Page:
Creating the many tour buses owned by Jones and Wynette posed a big challenge, Markowitz said. “There were like five different buses … and there were really intense scenes in them in such a small space … so, conceptually, it was cool to understand that these scenes were really important.”

Once the buses were brought in, Markowitz discovered that they wouldn’t work in their original form, since Michael Shannon (as Jones) was too tall to walk around comfortably. “We ended up welding two bus frames for four period buses and made them a little taller so Mike could stand, and all the panels popped out so they could shoot and we jockeyed back and forth between buses,” he said. “The decorating teams went crazy. George Jones was a little over-the-top so we tried to recreate his red bus. It’s just wild. I think he spent something like $150,000 on his bus.”

Photo of the Landmark Hotel penthouse suite designed by Jonah Markowitz for "George & Tammy." There's a round bed with a red bedspread and green fringes and headboard. Also visible is the second-floor balcony.
Here’s the couple’s Las Vegas penthouse suite — with the half balcony on the upper level– designed by Jonah Markowitz and seen in “George & Tammy.”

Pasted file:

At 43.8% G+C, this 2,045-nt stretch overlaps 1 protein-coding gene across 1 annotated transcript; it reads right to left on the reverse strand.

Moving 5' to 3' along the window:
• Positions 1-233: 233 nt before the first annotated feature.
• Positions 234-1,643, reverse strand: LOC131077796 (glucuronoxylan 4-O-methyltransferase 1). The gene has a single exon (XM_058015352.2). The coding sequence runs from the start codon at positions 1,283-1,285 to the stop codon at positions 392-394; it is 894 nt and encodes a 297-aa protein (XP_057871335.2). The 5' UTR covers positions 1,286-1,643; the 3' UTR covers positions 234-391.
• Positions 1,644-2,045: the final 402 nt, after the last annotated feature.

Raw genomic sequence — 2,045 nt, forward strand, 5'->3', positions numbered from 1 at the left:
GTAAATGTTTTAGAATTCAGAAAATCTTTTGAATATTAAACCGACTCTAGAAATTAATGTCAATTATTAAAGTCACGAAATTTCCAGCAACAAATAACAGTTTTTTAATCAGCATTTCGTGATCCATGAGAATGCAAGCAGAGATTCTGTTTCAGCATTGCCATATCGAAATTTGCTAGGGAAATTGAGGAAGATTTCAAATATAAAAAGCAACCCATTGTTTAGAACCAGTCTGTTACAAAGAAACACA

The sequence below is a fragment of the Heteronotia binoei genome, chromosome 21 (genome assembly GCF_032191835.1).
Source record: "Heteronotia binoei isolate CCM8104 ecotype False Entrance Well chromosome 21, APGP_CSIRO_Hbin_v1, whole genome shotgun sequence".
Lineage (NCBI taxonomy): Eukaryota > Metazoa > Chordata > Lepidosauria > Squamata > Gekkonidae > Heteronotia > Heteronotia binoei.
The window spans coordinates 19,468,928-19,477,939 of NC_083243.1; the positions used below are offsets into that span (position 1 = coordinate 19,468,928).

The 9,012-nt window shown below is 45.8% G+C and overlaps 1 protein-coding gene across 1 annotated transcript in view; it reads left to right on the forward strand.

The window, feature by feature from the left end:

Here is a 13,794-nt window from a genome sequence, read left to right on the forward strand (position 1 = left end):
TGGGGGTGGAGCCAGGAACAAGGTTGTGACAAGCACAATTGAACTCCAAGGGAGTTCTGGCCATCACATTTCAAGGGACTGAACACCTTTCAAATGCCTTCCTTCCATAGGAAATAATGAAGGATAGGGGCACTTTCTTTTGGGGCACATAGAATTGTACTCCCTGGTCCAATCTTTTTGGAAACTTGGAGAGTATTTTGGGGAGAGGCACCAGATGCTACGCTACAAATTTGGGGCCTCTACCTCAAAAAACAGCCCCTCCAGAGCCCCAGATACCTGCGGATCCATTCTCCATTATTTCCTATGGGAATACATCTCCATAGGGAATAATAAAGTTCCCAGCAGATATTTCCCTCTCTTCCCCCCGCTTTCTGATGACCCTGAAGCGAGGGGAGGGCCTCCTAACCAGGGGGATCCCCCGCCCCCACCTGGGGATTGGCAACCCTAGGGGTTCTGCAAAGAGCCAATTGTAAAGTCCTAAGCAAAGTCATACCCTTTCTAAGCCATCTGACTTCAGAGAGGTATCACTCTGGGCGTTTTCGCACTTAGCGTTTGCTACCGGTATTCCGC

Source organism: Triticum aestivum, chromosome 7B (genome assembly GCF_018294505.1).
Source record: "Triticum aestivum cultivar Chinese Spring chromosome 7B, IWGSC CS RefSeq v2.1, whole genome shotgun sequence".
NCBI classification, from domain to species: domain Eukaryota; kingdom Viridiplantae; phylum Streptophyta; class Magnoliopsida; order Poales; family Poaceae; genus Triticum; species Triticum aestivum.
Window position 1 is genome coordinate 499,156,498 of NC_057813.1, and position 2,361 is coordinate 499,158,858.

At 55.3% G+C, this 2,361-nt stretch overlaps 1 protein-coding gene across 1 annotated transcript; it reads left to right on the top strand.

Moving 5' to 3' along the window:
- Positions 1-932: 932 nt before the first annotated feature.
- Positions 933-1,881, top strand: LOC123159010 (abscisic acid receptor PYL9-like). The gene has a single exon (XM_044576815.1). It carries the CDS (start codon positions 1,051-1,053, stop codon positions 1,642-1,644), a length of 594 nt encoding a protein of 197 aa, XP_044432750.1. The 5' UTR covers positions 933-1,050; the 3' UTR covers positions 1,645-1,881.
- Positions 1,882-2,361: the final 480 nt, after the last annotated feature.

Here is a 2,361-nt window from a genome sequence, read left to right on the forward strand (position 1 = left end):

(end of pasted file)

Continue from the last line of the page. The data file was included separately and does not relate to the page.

Dana Hawley

Markowitz said he had the most fun designing George and Tammy’s lavish Landmark Hotel suite during their ill-fated run in Las Vegas.

“That was super-exciting,” he said. “It’s both story- and character-based and is the kind of pinnacle moment in the series and George just leaves Tammy there, alone. Some of the researchers got a hold of the original plans from the penthouse; it’s funny, back in those days they weren’t that luxurious or big … they didn’t do these palatial suites.

“I immediately tripled the size of it with 20-foot windows,” he said. “I wanted the scale to be enormous so that, for once, Tammy Wynette felt small. She’s headlining a huge show at the top of her career with a number-one song on the charts and I wanted the camera to get so far away from her that she looks tiny, like Vegas was just going to swallow her up.

“I designed this red bed for her and, above it, a second level with a round opening with a balcony … to show her super-alone — and to balance verisimilitude and story.”

George & Tammy” airs Sunday at 9 p.m. on Showtime.